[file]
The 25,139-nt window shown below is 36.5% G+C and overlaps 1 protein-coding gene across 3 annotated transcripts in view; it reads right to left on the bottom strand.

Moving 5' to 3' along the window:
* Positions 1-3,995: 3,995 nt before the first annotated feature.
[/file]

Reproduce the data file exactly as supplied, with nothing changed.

The 25,139-nt window shown below is 36.5% G+C and overlaps 1 protein-coding gene across 3 annotated transcripts in view; it reads right to left on the bottom strand.

Moving 5' to 3' along the window:
* Positions 1-3,995: 3,995 nt before the first annotated feature.